Chinese city, probably on their way to one of the five
chapels/missions within, two of which are American. There is
another gate a few blocks to the east. Further south are two
eastern gates, and a southern gate. According to the map, there
are no gates on the west side. Maybe you have solved the
mystery, but the blinking holographic prompt says that there's
more. Clicking on it with your eyes, you see a sepia toned map
completed by the Royal Engineers in 1860, five years from your

The French Concession will be located where you are currently
standing, wedged between the Chinese city and the English
Settlement. Looking again at the map available for 1855, you
see no such indication. The French didn't have a concession
until they fought with the English in the Second Opium War.

Laoximen seems to reappear on the 1860 map, but the other gates
are not clearly visible. The engineers captured more of the
details of the streets and canals within the walled city of
"Shanghaï" and no wonder. An earlier ad hoc arrangement,
partially caused by the havoc of the Taiping Rebellion on
Shanghai’s outskirts, where foreigners collected customs dues,
including within the Chinese city, is now a formal system of
foreign customs inspectors working for the Qing dynasty

An 1867 map of "Shanghae" doesn't show any gates, but provides
other types of description. Just south of the Chinese City are
"crowded suburbs." To the north and west is open country beyond
which there are orchards and "numerous small villages." Though
not on the map, some of the older Shanghai residents are aware
that at this time there were several munitions factories in
Shanghai, one of which was on "Manufacturing Bureau" (Zhizao-ju)
Road. You are thinking of heading to 1867, until an 1882 map in
Chinese catches your eye and the time effect takes you.

It's not as quaint as the Chinese style drawing, but Laoximen,
big tunnel gate and all, is open for business again. It is even
connected to one of the east gates by a footpath, clearly noted
on the map. Beside it, is the western canal entrance. To the
north, bisecting the old city, is Fang Canal, now Fangbang Road.
Many of Shanghai's former waterways have been preserved in
street names, where "-bang" means stream or creek.

Although you didn't select a year, the time effect takes you and
you find yourself in 1902. Unfortunately, you are sinking in
the mud of the semi-marshy clearing beside a more modest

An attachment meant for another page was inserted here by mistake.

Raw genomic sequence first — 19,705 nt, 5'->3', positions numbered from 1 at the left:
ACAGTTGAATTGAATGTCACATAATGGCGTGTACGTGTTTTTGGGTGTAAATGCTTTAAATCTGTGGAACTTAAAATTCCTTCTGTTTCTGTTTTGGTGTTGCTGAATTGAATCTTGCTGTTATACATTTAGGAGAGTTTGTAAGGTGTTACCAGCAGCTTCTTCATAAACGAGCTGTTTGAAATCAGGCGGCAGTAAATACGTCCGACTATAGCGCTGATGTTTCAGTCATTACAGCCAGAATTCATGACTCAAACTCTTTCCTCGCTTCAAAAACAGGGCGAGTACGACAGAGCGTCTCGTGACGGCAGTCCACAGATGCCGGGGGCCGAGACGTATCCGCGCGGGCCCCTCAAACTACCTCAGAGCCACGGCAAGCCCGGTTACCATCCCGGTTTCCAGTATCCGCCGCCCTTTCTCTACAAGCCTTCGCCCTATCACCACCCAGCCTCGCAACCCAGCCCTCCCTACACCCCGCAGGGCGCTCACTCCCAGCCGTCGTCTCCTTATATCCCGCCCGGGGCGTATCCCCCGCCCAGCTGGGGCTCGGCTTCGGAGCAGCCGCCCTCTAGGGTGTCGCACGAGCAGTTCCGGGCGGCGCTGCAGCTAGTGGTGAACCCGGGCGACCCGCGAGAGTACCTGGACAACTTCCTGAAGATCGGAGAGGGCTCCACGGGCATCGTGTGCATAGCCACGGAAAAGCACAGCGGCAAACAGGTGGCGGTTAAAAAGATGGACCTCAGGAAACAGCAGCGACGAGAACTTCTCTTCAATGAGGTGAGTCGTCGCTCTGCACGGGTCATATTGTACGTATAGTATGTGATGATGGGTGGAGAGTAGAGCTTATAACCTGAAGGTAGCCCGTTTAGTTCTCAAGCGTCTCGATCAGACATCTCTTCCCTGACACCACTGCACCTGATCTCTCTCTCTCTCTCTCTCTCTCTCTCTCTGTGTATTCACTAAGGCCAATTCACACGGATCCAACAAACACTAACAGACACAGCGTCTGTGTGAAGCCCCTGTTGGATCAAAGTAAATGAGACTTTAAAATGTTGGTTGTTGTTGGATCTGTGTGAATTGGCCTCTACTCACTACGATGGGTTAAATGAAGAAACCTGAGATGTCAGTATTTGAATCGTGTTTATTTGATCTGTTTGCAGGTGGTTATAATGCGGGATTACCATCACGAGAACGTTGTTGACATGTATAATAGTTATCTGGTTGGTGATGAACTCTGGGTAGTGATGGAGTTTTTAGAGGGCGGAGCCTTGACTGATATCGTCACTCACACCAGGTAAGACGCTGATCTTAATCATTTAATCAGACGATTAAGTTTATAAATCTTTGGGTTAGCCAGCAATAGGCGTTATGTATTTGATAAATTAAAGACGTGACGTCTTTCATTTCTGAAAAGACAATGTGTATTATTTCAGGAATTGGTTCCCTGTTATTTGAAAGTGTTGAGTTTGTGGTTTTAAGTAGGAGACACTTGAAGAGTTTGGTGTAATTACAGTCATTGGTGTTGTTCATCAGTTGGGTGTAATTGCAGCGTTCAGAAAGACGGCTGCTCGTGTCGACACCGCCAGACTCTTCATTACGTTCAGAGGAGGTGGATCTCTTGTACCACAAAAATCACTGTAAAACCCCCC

Laoximen, more like a break in the wall than the grand tower it
was in the past. The inner details of the Chinese City are
included in this map along with details of both the French and
English Concessions and also the area of Zi-Ka-Wei (now
Xujiahui), which looks like a village outpost. It is connected
to the main city by a fairly large artery, but is a world apart,
surrounded by agricultural holdings, tiny roads, and sparsely
populated areas that are quite a contrast to the densely
detailed areas of the Chinese City and Concessions. One thing
is clear. The city is spreading outwards, at least on the Puxi
side, into its modern incarnation.

A 1903 map indicating the routes of the trams in the French
Concession shows only 3 gates: West; North; and East. Line C of
the French tramways will go to what is now Xujiahui, though it
is not labeled on the map. It and the English tram system will
start running five years from “now,” with a Chinese tram system
starting five years after that.

The time effect takes you to 1912. Shanghai's wall still
exists, but is segmented into 12 pieces, including one that is
probably Laoximen. China too is segmented. Sun Yat-sen arrived
in Shanghai in December 1911 and became the provisional
president of the China republic. In Beijing, the last vestige
of the Qing dynasty lives on. Yuan Shikai, who will try to set
himself up as emperor before suddenly dying in 1916, controls
the armed forces there. World War I is only two years away.
The Japanese will join the allies and seize Germany's concession
in Qingdao.

There is one last stop on this trip through time: 1917. China
has just entered WWI. Although entering the war will secure it
a place at the Peace Conference in Versailles, it will mostly be
ignored there. In Beijing, Puyi, the last emperor, is allowed
by some northern military leaders to warm the throne as emperor
for a few days before being deposed by other forces there. Sun
Yat-sen's republican government exists in Guangzhou, while
shifting warlord governments exist there and throughout much of
the country. In Russia, the Bolshevik Revolution is underway.

And in Shanghai, you are standing more or less on the same spot
where you started this journey. At least until a tram beeps at
you, perhaps picking up passengers from the Laoximen stop. The
old city's walls are long gone. Gone too is its moat. There is
nothing between you and Shanghai's old city anymore, or between
it and the rest of the world.

Posted by Beth Epstein,


Post a Comment

<< Home